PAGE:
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Steve Weiss Monthly Column

Behind a Great Campaign

Sonic Drive-In's television ads are a truly bright collection of work in an ad environment that lately seems devoid of focus, taste, charm, and an accessible sales message.

The television is tuned to CNBC, and Mad Money's inimitable Jim Cramer is attempting to rally the spirits of his investor audience after another lousy day in the markets. His advice to a nation hungry for a decent stock play? Buy Sonic.

Pointing to factors as diverse as the company's stock buy back program, its recent menu price increases, its Happy Hour drink promotion, and its innovative new sandwiches, Cramer proclaims Sonic a clear restaurant-category winner. He touches on all of the relevant corporate financials, even conducts an upbeat interview with Cliff Hudson, Sonic's CEO. And, of course, Cramer praises the company's ongoing national cable television advertising campaign...a truly bright collection of work in an ad environment that lately seems devoid of focus, taste, charm, and an accessible sales message.

In case you haven't seen them, the ads employ the talents of four first-rate improvisational actors paired in the front seat of a car, where they enjoy various Sonic treats and dispense witty insights into relationships and the shared joys of experiencing Sonic. According to the ads' creators, Kansas City-based Barkley Advertising, the actors are simply presented with concept/product ideas on note cards, and the resultant adlibbed dialogue, filmed without actor direction on video tape (rather than film), yields amazingly authentic-feeling. The ads have been so successful, they've earned a ton of creative awards and boosted same-store sales increases.

Certainly this is a campaign that is worth celebrating in this space. So I am taken a little aback when I contact first Barkley and then Sonic and am met with what I can only describe as a polite decline in the first case, and no response at all in the second. Even when I modify my request so as to indicate this will likely be the airiest of puff pieces (could I just interview one of the actors?), my requests are met with less than indifference.

So what gives?

Well, obviously the most honest answer to this question is that Sonic doesn't want to discuss its marketing strategy in the restaurant trade press. In a recent analyst's call, the company commented that $100 million of its 2008 $190-million ad budget is going into this cable television campaign, and that's risking a lot of tater tots. Certainly the company can be cut some slack for not wanting to be too forthcoming in front of competitors.

On the other hand, as I try to find details for this column in the absence of Sonic's corporate guidance, I stumbled on another kind of story. This one has to do with a company that relies too much on the journalistic stonewall. It is a useful cautionary tale.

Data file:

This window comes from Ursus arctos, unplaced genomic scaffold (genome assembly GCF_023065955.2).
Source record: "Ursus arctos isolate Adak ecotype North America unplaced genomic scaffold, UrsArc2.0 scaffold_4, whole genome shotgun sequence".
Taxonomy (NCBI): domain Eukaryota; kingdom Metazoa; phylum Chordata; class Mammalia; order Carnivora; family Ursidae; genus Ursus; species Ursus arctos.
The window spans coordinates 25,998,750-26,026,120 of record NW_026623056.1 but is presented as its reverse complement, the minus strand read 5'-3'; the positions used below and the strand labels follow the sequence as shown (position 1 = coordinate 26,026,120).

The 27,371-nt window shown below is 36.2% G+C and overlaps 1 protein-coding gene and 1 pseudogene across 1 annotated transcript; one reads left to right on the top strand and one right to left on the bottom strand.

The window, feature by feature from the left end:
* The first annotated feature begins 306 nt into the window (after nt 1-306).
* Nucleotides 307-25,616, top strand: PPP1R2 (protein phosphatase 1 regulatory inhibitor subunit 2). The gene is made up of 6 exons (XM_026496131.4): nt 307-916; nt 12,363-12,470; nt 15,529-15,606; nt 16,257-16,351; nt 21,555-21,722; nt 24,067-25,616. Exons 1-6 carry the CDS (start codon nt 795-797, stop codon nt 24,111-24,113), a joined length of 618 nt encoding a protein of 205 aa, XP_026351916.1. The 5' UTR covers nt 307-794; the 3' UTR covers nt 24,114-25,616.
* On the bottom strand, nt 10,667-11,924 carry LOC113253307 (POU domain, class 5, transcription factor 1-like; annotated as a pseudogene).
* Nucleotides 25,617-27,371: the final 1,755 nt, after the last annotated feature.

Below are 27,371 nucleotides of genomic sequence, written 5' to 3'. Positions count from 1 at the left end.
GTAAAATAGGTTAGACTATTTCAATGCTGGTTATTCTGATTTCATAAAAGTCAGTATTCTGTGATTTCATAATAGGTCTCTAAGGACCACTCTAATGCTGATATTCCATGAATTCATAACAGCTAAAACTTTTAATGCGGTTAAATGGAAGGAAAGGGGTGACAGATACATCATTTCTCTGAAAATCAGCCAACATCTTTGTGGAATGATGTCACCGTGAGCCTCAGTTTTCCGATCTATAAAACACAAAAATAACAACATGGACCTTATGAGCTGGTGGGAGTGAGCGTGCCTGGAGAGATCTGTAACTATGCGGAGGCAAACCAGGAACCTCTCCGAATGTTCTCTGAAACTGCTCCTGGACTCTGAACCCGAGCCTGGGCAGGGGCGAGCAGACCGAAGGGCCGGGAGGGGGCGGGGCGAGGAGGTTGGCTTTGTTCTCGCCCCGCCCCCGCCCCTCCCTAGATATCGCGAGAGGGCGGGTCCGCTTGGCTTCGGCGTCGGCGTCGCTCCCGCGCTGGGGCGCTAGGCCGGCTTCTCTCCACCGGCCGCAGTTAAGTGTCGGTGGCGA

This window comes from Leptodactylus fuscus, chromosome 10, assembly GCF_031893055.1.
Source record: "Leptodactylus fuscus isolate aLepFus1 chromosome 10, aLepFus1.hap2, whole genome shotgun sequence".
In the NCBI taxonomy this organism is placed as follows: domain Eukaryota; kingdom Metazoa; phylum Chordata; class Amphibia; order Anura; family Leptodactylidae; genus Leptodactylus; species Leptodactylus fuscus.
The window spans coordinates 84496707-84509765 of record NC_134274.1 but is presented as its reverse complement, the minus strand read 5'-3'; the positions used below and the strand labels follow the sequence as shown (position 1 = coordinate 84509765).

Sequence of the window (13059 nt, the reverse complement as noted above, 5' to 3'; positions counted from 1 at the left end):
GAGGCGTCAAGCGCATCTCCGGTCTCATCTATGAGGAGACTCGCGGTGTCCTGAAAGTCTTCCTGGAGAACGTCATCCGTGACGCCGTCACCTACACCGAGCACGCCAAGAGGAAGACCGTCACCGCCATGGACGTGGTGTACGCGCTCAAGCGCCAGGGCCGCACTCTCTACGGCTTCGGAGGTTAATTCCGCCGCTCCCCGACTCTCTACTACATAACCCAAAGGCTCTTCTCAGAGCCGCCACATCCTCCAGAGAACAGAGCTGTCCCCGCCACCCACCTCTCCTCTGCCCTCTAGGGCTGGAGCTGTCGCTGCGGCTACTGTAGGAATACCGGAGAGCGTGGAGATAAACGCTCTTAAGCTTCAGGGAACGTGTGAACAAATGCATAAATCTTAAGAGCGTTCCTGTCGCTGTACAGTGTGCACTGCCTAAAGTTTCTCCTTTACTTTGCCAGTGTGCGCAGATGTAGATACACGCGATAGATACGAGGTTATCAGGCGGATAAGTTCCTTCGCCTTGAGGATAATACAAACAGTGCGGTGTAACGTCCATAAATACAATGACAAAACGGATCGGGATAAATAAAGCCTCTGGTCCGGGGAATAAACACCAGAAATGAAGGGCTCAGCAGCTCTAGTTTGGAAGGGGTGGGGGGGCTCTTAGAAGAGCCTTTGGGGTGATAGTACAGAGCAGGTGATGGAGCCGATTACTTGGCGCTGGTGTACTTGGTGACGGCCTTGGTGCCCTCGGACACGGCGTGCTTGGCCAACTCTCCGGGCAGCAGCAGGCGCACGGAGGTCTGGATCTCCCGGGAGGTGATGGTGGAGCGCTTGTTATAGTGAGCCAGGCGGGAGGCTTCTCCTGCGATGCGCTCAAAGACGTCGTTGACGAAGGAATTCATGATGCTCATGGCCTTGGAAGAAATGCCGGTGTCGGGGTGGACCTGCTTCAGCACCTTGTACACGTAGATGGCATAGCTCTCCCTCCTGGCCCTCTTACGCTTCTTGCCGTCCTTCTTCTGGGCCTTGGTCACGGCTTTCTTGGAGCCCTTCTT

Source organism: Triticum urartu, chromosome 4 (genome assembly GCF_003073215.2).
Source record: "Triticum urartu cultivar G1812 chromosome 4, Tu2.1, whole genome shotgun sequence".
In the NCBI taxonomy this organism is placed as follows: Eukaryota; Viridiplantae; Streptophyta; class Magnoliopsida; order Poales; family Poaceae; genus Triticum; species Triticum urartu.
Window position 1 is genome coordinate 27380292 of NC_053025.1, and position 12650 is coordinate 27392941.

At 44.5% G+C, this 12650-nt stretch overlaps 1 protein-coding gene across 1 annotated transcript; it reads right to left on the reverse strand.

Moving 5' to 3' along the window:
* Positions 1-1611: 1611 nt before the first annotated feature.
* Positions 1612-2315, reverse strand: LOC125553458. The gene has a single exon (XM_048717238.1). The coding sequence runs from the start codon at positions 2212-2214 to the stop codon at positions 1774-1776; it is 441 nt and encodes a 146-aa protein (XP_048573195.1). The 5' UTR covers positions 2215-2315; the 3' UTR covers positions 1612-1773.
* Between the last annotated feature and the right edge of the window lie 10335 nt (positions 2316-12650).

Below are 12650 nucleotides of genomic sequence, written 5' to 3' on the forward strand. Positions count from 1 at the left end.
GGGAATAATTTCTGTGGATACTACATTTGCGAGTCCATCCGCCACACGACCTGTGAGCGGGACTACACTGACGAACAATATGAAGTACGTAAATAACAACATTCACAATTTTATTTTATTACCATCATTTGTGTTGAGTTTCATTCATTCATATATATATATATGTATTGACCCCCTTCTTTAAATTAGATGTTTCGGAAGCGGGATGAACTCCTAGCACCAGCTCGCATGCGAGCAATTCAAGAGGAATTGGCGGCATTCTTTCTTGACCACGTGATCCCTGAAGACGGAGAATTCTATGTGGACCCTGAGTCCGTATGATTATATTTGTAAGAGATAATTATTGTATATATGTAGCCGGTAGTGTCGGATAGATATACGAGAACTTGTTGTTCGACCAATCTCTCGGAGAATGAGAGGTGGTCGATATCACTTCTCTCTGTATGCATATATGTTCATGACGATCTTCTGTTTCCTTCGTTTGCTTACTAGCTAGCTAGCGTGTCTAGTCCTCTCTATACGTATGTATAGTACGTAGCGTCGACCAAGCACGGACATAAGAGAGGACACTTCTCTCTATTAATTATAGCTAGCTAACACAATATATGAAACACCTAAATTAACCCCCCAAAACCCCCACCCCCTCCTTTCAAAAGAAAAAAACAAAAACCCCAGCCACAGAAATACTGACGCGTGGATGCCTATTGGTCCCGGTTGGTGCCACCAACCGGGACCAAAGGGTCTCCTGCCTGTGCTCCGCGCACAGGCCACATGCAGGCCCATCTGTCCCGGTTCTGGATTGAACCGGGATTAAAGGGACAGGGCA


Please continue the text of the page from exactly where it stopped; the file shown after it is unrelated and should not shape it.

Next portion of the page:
The bit of knowledge I feel compelled to share with Sonic, and to those who might take a similar "No thanks" strategy with the press, has to do with the increasing popularity of the democratic media platform—the Internet. Now of course the Sonic marketing team is well aware of the Internet. In fact, at one point they even (apparently) ran a YouTube-influenced contest inviting customer efforts at the ad lib-formula commercials. But along with almost all of the original ad canon, the material has largely been purged from the public record. There are probably good (read: legal) reasons for this, but a dive into the Sonic Webiverse reveals an inordinate lack of information (other than the company's own Web site) related to marketing or employee feedback.

Now control can be a very desirable commodity if you are not kidding yourself. Quite frankly, though, the Internet just sort of makes information control impossible. Take down your creative, discourage blogger links, and create a corporate policy of omerta, and what you generally get is totally unfiltered information and the abusive rants of your most vocal detractors.

So left to my own devices, what I have learned is that there are a lot of people who apparently don't like the Sonic ads. In some cases the critiques are actually a form of flattery: "Why are you showing me these great ads when the nearest Sonic is a two-state drive away?" Less kind, though, are the techno-geeks who find the casual production values of the ads sophomoric. Worse is the considerable number of critics who interpret two guys sitting in a car as disturbingly non-heterosexual.

Now I don't know and don't care about what kind of personal life the fictional characters, or the actors who portray them—Peter Grosz, who writes for the Colbert Report; T.J. Jagodowski, who was named "best improviser" by Chicago magazine; Brian Huskey, featured in the movies Superbad and Semi-Pro; and Molly Erdman, named a "Chicagoan of the Year" by the Chicago Tribune—lead. I do know that this Second City-inspired troupe of personalities is the greatest potential PR force that any major quick-service chain has going for it. Frankly, I got more useful information and a sense of delight about Sonic's marketing from random postings in Erdman's blog, Erdmania, at www.mollyerdman.com, than I did from five years of mostly financial press releases stored on the Sonic site.

It would have been fun to interview her. Maybe if I was Jim Cramer....



Steve Weiss, a CIA graduate and veteran foodservice editor, is director of trends research with Near Bridge Consulting. Weiss can be reached at steve@qsrmagazine.com.